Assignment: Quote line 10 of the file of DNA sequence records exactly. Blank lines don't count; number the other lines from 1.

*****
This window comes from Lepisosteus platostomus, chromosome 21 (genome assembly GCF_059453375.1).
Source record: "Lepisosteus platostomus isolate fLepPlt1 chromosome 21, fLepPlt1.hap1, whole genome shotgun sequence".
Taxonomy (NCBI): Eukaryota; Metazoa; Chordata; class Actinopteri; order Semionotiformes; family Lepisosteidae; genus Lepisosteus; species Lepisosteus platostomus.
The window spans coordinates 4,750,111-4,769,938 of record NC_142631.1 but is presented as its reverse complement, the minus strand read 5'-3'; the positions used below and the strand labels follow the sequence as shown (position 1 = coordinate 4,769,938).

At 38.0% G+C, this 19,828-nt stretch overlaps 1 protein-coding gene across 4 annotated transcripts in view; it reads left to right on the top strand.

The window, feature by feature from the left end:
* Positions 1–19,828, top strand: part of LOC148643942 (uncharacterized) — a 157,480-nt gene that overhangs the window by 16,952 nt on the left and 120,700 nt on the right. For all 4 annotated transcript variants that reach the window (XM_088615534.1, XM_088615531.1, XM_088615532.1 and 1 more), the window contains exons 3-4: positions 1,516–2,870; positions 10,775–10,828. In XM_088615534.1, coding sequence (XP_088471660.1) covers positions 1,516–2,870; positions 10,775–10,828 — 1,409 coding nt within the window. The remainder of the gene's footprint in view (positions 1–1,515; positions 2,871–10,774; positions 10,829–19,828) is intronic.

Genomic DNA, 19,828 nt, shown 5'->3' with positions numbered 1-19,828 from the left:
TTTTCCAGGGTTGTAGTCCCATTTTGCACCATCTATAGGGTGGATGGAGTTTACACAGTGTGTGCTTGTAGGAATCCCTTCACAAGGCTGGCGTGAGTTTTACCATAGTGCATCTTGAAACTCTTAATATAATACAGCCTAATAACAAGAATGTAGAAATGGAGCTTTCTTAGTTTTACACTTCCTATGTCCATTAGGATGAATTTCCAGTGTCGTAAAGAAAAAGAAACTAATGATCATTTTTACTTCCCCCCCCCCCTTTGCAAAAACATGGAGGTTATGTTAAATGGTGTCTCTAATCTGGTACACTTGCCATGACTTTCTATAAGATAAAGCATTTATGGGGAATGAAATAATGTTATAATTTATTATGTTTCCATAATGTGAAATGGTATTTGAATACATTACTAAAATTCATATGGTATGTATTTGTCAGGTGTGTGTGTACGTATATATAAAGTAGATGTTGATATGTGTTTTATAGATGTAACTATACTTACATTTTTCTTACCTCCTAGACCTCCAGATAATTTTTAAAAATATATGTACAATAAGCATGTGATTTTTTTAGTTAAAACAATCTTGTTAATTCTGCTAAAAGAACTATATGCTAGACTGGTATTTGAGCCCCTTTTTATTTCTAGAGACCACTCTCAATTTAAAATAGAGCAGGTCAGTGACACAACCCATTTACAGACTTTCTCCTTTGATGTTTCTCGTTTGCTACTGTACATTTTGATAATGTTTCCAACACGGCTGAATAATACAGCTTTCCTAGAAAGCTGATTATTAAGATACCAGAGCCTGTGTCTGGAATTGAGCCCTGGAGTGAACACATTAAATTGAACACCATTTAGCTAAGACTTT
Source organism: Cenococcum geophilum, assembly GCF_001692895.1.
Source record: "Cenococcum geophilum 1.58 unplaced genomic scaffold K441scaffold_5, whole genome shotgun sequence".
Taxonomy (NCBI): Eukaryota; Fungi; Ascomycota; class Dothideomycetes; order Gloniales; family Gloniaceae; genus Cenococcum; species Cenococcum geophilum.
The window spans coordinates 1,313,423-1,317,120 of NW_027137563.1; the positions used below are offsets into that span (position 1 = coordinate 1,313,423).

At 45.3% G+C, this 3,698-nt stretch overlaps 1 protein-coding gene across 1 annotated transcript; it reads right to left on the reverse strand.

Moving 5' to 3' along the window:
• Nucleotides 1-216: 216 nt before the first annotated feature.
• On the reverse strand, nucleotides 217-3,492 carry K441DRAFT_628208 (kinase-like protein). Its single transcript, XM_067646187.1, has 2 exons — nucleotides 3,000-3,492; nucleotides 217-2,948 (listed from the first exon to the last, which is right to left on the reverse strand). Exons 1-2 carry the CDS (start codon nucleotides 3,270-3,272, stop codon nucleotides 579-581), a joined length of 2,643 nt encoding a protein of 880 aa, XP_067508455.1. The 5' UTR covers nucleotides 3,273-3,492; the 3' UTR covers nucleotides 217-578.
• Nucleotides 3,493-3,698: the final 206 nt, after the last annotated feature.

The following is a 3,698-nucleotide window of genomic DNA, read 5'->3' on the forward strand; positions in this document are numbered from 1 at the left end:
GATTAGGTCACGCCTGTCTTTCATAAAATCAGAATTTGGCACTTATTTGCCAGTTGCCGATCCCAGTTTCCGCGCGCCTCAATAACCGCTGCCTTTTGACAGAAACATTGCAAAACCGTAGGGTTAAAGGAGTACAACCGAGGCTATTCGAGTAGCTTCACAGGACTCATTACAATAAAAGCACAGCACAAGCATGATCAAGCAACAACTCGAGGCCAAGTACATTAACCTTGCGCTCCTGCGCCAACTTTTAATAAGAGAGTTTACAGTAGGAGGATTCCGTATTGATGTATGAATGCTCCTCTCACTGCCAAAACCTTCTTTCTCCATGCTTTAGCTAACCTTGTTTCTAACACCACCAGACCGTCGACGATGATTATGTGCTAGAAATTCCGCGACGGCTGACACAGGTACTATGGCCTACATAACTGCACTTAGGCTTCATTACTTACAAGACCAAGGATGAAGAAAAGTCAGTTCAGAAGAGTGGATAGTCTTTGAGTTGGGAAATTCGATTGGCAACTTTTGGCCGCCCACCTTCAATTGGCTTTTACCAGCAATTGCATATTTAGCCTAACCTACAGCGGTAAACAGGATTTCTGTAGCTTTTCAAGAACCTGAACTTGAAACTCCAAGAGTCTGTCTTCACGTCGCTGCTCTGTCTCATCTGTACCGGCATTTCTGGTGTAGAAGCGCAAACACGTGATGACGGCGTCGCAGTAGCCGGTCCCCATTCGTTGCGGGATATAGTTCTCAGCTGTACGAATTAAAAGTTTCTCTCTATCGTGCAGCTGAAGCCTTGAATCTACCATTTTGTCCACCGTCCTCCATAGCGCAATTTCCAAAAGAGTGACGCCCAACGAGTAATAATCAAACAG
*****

Source organism: Cenococcum geophilum, assembly GCF_001692895.1.